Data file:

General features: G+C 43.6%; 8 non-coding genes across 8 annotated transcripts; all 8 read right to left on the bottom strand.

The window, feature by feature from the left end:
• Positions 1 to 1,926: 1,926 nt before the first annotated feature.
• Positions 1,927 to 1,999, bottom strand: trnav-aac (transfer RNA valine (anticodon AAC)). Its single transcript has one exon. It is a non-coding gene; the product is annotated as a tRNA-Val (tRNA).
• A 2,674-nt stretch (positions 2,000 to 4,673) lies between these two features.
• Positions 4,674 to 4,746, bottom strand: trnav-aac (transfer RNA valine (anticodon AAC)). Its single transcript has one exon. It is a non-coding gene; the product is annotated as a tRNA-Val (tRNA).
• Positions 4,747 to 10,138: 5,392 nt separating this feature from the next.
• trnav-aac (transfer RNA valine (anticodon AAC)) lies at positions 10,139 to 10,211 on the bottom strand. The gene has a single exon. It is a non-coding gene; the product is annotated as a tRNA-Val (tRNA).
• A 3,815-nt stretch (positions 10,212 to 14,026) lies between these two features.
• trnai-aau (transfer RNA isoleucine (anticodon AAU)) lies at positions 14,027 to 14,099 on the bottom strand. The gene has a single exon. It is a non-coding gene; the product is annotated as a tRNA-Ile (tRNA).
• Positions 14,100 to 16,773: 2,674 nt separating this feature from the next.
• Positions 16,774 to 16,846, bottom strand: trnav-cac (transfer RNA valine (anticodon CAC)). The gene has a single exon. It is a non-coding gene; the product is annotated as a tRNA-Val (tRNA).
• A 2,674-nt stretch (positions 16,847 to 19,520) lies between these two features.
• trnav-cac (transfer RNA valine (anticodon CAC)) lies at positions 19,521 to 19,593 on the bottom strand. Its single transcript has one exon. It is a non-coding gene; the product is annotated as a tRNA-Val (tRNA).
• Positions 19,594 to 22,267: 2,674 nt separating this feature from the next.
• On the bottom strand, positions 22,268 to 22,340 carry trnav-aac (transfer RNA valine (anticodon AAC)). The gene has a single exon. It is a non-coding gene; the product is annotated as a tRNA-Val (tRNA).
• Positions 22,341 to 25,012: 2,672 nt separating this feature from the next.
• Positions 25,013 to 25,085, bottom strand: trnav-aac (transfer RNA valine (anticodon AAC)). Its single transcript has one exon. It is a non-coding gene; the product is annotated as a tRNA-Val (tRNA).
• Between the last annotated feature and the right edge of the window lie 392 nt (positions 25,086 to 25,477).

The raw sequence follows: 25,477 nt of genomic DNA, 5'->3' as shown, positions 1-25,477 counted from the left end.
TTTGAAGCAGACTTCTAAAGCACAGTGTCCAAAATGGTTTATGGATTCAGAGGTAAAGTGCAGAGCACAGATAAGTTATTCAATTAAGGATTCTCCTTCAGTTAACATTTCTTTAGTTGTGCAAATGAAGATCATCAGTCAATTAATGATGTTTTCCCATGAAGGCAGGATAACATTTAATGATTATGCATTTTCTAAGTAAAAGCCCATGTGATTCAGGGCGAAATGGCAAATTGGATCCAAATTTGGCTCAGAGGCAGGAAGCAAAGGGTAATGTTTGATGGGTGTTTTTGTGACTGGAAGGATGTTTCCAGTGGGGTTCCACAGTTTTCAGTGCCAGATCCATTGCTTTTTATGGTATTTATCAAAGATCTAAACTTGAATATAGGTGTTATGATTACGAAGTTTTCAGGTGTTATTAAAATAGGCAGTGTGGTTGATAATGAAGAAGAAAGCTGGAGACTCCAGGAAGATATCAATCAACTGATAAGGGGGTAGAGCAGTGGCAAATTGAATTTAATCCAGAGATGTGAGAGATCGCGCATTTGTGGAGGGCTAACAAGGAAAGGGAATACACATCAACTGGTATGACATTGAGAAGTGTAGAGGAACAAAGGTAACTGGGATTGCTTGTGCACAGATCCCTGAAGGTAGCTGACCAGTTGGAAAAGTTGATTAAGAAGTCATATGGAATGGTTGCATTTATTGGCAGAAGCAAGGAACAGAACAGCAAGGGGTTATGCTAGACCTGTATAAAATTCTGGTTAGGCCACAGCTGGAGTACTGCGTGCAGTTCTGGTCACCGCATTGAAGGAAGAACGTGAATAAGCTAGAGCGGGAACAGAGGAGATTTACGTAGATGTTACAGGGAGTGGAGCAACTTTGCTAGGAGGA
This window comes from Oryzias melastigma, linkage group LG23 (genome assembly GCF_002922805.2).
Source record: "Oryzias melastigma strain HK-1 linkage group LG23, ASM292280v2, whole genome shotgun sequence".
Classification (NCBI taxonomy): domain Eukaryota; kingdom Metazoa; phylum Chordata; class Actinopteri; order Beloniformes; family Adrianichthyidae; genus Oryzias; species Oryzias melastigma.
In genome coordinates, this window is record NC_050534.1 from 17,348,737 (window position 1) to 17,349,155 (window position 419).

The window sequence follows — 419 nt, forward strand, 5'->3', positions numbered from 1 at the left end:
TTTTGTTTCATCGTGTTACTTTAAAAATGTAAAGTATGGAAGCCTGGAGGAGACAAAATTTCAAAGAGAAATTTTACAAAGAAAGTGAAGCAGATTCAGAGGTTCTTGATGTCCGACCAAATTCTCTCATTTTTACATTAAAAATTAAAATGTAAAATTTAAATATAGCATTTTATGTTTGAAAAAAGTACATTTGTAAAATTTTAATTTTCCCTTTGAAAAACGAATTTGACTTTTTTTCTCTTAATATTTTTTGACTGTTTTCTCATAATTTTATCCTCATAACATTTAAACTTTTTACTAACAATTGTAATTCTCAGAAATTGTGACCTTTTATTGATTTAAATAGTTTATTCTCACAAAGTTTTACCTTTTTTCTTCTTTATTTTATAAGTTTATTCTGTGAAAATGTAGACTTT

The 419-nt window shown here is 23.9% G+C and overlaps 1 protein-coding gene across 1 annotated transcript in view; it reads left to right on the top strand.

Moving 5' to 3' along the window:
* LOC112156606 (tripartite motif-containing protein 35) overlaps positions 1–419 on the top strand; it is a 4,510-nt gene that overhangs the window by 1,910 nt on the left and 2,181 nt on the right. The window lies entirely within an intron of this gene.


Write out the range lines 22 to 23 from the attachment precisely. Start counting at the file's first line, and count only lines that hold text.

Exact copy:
This window comes from Oryzias melastigma, linkage group LG23 (genome assembly GCF_002922805.2).
Source record: "Oryzias melastigma strain HK-1 linkage group LG23, ASM292280v2, whole genome shotgun sequence".